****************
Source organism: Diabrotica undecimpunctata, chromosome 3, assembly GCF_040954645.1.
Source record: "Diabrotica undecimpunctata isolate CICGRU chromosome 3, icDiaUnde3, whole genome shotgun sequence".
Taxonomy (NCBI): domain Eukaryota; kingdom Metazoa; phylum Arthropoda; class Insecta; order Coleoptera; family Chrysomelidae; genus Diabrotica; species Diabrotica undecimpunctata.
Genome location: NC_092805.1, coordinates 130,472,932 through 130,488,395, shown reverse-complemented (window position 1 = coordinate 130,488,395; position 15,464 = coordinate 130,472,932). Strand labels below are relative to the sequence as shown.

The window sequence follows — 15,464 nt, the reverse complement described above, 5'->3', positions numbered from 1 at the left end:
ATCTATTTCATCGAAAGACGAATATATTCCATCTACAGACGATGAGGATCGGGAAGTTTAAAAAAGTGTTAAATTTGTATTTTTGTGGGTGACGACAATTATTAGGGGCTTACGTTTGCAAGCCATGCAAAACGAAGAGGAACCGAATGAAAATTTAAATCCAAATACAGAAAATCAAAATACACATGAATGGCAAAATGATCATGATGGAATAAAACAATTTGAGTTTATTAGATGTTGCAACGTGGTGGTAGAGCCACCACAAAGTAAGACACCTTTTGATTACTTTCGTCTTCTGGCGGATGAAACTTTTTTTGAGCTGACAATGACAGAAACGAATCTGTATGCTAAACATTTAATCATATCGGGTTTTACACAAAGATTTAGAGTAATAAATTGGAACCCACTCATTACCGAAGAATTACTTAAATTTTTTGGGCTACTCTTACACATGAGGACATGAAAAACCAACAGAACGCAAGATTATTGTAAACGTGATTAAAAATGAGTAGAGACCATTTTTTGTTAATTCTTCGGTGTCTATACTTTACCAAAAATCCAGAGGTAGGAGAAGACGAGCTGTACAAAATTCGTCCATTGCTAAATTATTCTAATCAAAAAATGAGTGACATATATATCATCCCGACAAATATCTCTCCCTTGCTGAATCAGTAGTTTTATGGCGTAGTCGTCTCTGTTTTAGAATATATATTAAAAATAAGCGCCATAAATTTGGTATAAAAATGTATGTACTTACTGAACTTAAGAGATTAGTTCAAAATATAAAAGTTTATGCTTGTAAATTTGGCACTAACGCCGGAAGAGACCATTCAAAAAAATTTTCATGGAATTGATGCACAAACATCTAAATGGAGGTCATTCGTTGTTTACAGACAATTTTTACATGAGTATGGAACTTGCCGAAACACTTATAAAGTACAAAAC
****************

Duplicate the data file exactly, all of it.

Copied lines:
Source organism: Diabrotica undecimpunctata, chromosome 3, assembly GCF_040954645.1.
Source record: "Diabrotica undecimpunctata isolate CICGRU chromosome 3, icDiaUnde3, whole genome shotgun sequence".
Taxonomy (NCBI): domain Eukaryota; kingdom Metazoa; phylum Arthropoda; class Insecta; order Coleoptera; family Chrysomelidae; genus Diabrotica; species Diabrotica undecimpunctata.
Genome location: NC_092805.1, coordinates 130,472,932 through 130,488,395, shown reverse-complemented (window position 1 = coordinate 130,488,395; position 15,464 = coordinate 130,472,932). Strand labels below are relative to the sequence as shown.

The window sequence follows — 15,464 nt, the reverse complement described above, 5'->3', positions numbered from 1 at the left end:
ATCTATTTCATCGAAAGACGAATATATTCCATCTACAGACGATGAGGATCGGGAAGTTTAAAAAAGTGTTAAATTTGTATTTTTGTGGGTGACGACAATTATTAGGGGCTTACGTTTGCAAGCCATGCAAAACGAAGAGGAACCGAATGAAAATTTAAATCCAAATACAGAAAATCAAAATACACATGAATGGCAAAATGATCATGATGGAATAAAACAATTTGAGTTTATTAGATGTTGCAACGTGGTGGTAGAGCCACCACAAAGTAAGACACCTTTTGATTACTTTCGTCTTCTGGCGGATGAAACTTTTTTTGAGCTGACAATGACAGAAACGAATCTGTATGCTAAACATTTAATCATATCGGGTTTTACACAAAGATTTAGAGTAATAAATTGGAACCCACTCATTACCGAAGAATTACTTAAATTTTTTGGGCTACTCTTACACATGAGGACATGAAAAACCAACAGAACGCAAGATTATTGTAAACGTGATTAAAAATGAGTAGAGACCATTTTTTGTTAATTCTTCGGTGTCTATACTTTACCAAAAATCCAGAGGTAGGAGAAGACGAGCTGTACAAAATTCGTCCATTGCTAAATTATTCTAATCAAAAAATGAGTGACATATATATCATCCCGACAAATATCTCTCCCTTGCTGAATCAGTAGTTTTATGGCGTAGTCGTCTCTGTTTTAGAATATATATTAAAAATAAGCGCCATAAATTTGGTATAAAAATGTATGTACTTACTGAACTTAAGAGATTAGTTCAAAATATAAAAGTTTATGCTTGTAAATTTGGCACTAACGCCGGAAGAGACCATTCAAAAAAATTTTCATGGAATTGATGCACAAACATCTAAATGGAGGTCATTCGTTGTTTACAGACAATTTTTACATGAGTATGGAACTTGCCGAAACACTTATAAAGTACAAAAC